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AT&T U-verse TV Charges Some Customers $33 a Month in ‘Surcharges & Fees.' This Must End Now (Blog)

(Image credit: Future)

My older brother can detect unfulfilled global consumer demand, then use his Mandarin fluency to navigate the complex web of Chinese manufacturing to build a product, and his MBA knowledge of global logistics and retail channels to get it onto store shelves. 

(Image credit: Future)

He reads prodigiously and is capable of arguing anything from politics to college football vociferously. Seriously, the dude won’t let you talk.

We phone chat and vent with one another often these days, frequently discussing our broader geopolitical situation. “Much of the world lives in a banana republic,” Andy often assures me, culling an adult lifetime spent largely abroad. “They still manage to be happy.”

Yeah, unlike his darker, more neurotic younger brother, who he used to affectionately refer to in the lighter mood of the pre-Me Too movement as “Woody Allen, Andy’s a pretty happy guy. 

He doesn’t know—or care—that much about his residential telecom services. Just set him up for that FaceTime chat with his older daughter in Chicago for their daily workout together. Or do that Zoom call with his factory people in Guangzhou. Or make sure he can watch that UCLA game on the Pac-12 Network on Saturday afternoon come fall. Andy’s fine. 

Soon-to-be former AT&T CEO Randall Stephenson’s championing of a ruinous corporate tax bailout aside, Andy and I haven’t talked too much about the telecom business, which is one of the few topics I know more about. 

Having ditched all AT&T services myself last year, I recently needed to see Andy’s U-verse bill for a little reporting project I was working on. My brother snapped an iPhone image of his latest monthly statement and texted it to me.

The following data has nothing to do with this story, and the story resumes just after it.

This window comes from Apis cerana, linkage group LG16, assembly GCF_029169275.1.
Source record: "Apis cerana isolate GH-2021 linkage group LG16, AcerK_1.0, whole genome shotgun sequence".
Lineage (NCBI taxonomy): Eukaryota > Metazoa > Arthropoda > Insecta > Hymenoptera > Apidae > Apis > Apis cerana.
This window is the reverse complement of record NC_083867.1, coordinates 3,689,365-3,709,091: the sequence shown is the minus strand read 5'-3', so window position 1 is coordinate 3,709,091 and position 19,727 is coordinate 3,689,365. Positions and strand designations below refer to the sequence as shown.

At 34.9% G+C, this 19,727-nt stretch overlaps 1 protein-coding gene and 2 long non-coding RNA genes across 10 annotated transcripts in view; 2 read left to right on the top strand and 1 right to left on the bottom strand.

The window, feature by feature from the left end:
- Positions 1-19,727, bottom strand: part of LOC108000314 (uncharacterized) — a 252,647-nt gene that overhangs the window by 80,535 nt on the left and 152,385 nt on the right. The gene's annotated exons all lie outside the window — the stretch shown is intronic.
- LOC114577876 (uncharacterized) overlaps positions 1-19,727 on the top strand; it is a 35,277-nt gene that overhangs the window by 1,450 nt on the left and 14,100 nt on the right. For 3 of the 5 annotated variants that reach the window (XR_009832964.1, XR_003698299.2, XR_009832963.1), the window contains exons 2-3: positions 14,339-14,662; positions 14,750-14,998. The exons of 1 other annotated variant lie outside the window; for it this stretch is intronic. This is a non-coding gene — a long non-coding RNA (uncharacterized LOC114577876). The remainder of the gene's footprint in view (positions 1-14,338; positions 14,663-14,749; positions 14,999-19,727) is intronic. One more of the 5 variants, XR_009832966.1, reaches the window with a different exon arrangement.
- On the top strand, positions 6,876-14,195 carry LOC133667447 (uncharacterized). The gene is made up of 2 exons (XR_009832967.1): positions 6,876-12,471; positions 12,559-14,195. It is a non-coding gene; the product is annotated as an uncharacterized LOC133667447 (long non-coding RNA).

I was shocked. 

My brother is rollin’ in the scrilla, as the kids say—his household finance advice to his price-sensitive (OK, cheap!) younger brother isn’t to clip coupons. It’s bring in more revenue!

“But come on,” I admonished. “You’re paying $189.86 for U-verse TV, a service AT&T no longer even sells. That can’t stand, man.”

I mean, his TV bill is crazy expensive. He’s paying nearly $33 a month in surcharges, including $9.60 for a “broadcast TV fee” and $9.74 a month for a “CA local video service franchise fee.” 

As part of a triple-play, he’s paying only $45 a month for “internet,” but it turns out that it’s effing DSL—yeah, that stuff is still out therein a plan offering 24 Mbps speed—it doesn’t even reach the FCC's very minimalist definitional threshold of “broadband.” 

In my phone call urging Andy to let me liberate him from what I perceive to be the exploitive shackles of a Dallas-based communications monolith, he blithely concedes, “Yeah, my internet has been glitchy lately.”

Well, “duh."

What a dream consumer—he’s dutifully paid nearly $300 a month for over decade, requiring nary a truck roll or CPE upgrade. If only all of AT&T’s customers were UCLA graduates! But I digress.

This Texan carnage ends today.

Andy isn’t ready to quit linear pay TV. But he doesn’t want to pay three times the market rate. And he wants faster internet. 

He wants to go into marriage counseling with AT&T. 

I mean, hey, my wife kept me. It could work. 

So after a brief detour to what sounded like a far-flung Sub-Continental call center, we embark on a three-way call with a U.S.-based AT&T customer retention rep. A place of healing? Of asking the tough questions and doing the real work? Together? You’ve got to want the relationship to get better, right?

Meh…

I suggest setting Andy up with a bundle that includes 1-gig fiber internet and the new AT&T TV service. At least for the first year of the two-year commitment, Andy’s bill will be less than half of what it was. He’ll have actual “high-speed internet,” and he’ll be paying market rate for a pay TV service that’s actually still supported.